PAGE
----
Quadri Calls for Integration of Surgery Into Evolving Locally Advanced Lung Cancer Paradigm

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Syed M. Quadri, MD, discusses the role of surgery in early-stage and locally advanced lung cancer, as well future directions with robotic and minimally invasive surgery.

Surgery has become a curative treatment approach for patients with early-stage lung cancer, while the emergence of novel approaches in the locally advanced setting have allowed for more patients to undergo these procedures that they may not have been eligible for in the past, according to Syed M. Quadri, MD.

“In the past, these patients [with locally advanced disease] were not eligible for surgery, [but now] they are becoming much less advanced. These patients have gone from having disease that was unresectable to potentially resectable. There is a tremendous amount of potential,” Quadri said. “This is why it is important for surgeons to be involved in the care of these patients. Rather than trying multiple interventions with molecular treatments, which all work a little bit, the key is to integrate surgery within that paradigm so that molecular treatments are started and then patients can go on to receive definitive treatment.”

In an interview with OncLive®, Quadri, a thoracic surgeon at Lahey Hospital & Medical Center, and a clinical associate professor of surgery at Tufts University School of Medicine, discussed the role of surgery in early-stage and locally advanced lung cancer, as well future directions with robotic and minimally invasive surgery.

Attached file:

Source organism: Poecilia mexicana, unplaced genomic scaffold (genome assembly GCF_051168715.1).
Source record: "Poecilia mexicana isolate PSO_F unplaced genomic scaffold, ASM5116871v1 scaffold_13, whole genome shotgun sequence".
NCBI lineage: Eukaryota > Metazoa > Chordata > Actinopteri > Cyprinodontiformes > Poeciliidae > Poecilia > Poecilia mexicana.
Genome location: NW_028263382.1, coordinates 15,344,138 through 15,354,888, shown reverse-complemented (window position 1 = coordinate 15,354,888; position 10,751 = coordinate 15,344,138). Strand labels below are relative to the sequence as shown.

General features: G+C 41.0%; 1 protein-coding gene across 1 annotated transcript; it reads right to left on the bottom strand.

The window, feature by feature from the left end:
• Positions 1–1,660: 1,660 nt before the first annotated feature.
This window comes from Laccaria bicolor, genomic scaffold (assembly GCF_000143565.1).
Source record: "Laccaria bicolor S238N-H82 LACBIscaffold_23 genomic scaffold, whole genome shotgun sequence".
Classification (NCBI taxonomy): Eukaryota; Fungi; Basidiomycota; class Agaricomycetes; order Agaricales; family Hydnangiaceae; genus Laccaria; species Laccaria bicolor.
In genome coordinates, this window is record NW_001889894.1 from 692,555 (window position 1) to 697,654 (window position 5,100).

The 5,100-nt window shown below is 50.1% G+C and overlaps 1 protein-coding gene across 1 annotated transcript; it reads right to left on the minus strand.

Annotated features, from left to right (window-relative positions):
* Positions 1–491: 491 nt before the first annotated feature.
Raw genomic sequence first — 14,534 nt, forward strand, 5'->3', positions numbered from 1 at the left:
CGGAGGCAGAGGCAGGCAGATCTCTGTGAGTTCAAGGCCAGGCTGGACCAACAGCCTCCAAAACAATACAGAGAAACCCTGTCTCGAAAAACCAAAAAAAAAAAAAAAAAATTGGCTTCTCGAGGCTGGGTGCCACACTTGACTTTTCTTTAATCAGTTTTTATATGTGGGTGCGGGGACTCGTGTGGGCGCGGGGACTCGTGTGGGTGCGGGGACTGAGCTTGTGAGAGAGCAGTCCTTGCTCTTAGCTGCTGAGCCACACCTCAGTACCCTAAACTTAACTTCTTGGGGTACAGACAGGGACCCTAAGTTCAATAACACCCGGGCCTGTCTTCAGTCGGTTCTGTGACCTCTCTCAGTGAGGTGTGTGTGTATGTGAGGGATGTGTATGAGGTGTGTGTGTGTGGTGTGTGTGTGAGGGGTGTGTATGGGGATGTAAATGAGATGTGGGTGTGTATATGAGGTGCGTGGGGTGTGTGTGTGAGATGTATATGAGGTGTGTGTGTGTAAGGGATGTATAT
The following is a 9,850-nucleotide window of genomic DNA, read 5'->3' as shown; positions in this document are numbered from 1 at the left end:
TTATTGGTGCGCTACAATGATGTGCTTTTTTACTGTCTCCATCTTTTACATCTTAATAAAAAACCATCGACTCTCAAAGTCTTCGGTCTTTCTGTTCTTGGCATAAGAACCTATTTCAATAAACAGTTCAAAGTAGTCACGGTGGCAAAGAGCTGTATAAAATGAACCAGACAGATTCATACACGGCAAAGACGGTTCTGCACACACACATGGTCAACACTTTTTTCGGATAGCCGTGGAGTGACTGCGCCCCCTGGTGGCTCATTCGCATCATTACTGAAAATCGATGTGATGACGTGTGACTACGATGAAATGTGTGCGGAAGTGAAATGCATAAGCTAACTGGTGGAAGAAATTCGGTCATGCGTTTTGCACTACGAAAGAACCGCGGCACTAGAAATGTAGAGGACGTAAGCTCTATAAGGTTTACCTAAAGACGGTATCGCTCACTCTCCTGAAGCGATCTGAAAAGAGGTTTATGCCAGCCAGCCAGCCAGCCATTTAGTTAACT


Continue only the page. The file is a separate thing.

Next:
OncLive®: What role does surgery play in early-stage lung cancer?

Quadri: Early-stage lung cancer is the best stage to find [disease], which is something that has been a challenge in the past. Patients never present with early-stage lung cancer because they do not have symptoms; this is a very silent cancer. Often, through screening and modalities, it is incidentally found, because the patient ends up having a CAT scan for another reason or they are part of a screening program.

The role of surgery in early lung cancer is vital because it is curative. Before, we used to have 5-year survival [rates ranging from] 60% to 70%. [Now,] we know that if we have a small, early lung cancer, 5-year survival is more than 90%. That is breathtaking, because not that long ago, that was never a normal thing to tell patients.

How is surgery being utilized in the locally advanced setting?

The locally advanced setting is a really interesting space right now. Oncology specialists would know better than I about the number of treatments that have come on board for lung cancer that is either locally or distant advanced. A tremendous number of mutations [have been identified], EGFR being one of the best known, as well as PD-L1 expression, and oncologists have learned to target them. Where this is relevant to surgery is that this is turning many patients with locally advanced [disease] into [those who are] operable.

You were recently an author on a paper discussing robotic assistance for complex pulmonary resections such as segmentectomy and sleeve lobectomy. What makes this approach unique compared with other surgical approaches?

The way we do surgery has completely changed. Even in the 20 years since I was in residency, the approach has changed and the technique has changed; robotics has been a huge part of that. We now do operations and we lose less blood than the anesthesiologist does. We would routinely make 4 little incisions, not much bigger than the size of a pencil, and go in between the ribs.